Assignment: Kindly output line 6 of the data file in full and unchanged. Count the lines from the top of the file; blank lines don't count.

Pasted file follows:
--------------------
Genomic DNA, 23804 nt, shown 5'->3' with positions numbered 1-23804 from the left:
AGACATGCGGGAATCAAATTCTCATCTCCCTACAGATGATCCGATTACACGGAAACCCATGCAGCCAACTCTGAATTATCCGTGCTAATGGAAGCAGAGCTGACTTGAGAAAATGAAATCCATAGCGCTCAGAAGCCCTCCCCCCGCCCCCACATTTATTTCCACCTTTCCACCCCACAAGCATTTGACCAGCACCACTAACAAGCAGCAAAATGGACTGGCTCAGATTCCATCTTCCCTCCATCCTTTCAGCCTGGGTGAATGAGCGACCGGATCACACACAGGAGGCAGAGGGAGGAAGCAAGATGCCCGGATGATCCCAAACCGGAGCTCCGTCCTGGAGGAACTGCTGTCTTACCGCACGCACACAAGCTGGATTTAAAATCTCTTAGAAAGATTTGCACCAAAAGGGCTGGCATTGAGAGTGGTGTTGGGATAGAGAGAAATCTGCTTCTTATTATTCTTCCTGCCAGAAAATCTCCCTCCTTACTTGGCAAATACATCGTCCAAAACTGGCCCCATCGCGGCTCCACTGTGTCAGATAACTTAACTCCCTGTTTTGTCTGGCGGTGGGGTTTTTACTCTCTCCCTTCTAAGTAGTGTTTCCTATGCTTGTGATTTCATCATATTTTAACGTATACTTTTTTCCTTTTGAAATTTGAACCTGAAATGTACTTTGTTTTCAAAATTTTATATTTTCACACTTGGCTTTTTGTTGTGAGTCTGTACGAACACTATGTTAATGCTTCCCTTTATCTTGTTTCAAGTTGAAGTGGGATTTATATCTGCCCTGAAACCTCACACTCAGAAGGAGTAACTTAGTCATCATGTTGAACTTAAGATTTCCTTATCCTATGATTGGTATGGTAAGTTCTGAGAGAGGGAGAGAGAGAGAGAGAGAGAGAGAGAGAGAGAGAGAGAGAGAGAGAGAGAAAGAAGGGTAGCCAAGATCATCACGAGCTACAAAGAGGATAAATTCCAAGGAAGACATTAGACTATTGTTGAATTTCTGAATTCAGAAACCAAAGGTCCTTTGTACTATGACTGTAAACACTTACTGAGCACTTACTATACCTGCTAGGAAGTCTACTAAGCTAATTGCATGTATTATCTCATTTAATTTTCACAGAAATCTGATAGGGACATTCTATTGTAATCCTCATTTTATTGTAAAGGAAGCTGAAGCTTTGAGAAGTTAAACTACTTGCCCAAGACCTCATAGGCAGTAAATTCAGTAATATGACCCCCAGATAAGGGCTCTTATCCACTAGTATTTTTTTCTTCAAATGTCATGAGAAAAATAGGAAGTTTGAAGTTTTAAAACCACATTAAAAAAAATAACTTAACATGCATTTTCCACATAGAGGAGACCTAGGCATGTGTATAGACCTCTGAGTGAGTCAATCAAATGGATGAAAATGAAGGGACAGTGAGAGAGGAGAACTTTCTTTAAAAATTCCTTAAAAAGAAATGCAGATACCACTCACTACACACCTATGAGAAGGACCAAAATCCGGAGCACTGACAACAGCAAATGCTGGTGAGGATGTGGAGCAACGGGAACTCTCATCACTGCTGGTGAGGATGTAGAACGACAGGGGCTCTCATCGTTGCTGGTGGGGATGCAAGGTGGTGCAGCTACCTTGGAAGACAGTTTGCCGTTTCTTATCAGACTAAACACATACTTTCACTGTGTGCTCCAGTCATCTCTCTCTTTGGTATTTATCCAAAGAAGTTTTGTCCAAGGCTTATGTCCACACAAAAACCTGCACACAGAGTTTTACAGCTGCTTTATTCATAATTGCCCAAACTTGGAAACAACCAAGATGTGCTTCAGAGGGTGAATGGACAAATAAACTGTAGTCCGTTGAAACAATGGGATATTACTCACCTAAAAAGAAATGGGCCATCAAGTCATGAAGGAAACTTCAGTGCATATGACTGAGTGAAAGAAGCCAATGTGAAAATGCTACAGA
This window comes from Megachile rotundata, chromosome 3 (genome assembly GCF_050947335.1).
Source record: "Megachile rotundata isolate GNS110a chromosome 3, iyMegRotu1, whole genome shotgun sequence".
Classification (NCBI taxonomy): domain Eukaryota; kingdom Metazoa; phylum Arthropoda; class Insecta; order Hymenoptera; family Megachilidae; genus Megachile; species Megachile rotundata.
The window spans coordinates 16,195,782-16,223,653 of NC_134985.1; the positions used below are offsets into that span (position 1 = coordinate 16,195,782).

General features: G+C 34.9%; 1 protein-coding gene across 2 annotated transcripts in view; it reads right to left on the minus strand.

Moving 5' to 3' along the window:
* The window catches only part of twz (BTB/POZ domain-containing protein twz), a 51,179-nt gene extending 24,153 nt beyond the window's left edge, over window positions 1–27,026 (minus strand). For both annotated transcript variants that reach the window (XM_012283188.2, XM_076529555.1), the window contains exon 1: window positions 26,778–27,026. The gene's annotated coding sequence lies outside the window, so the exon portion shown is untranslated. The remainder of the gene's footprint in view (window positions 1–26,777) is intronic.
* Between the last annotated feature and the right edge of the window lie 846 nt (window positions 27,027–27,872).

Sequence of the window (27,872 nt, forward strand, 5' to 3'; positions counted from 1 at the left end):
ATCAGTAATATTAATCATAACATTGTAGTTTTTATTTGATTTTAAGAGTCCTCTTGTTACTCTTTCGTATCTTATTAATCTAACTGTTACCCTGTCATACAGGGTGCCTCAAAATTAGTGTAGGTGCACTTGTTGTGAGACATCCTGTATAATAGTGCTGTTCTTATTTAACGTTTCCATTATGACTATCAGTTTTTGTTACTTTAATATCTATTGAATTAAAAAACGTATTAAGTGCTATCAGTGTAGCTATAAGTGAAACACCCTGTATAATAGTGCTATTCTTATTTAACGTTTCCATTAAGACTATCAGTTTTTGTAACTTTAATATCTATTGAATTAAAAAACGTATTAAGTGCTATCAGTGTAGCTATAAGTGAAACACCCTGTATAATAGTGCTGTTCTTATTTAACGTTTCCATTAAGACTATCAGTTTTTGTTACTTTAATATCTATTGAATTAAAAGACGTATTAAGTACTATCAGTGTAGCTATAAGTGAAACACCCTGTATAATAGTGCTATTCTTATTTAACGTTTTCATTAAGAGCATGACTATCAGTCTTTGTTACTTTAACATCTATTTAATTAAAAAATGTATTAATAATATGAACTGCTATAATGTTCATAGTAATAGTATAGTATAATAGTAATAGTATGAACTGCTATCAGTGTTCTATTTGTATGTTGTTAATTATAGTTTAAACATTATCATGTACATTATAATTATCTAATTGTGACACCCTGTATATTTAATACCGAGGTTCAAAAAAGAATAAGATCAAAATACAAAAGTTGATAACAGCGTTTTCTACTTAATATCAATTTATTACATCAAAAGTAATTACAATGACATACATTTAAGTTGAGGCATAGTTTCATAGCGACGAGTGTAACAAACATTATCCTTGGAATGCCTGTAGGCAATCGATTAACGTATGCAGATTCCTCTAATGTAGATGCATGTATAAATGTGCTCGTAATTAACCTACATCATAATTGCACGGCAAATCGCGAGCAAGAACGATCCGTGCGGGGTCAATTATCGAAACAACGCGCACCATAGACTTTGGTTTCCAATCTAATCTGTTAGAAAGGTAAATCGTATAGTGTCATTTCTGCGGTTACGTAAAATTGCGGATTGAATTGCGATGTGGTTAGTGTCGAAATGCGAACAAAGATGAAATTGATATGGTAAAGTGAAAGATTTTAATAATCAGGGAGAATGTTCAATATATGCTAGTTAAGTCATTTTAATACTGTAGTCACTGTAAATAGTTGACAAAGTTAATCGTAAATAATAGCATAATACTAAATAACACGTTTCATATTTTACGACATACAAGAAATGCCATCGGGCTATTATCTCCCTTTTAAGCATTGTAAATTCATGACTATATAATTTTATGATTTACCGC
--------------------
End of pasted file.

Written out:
The window spans coordinates 16,195,782-16,223,653 of NC_134985.1; the positions used below are offsets into that span (position 1 = coordinate 16,195,782).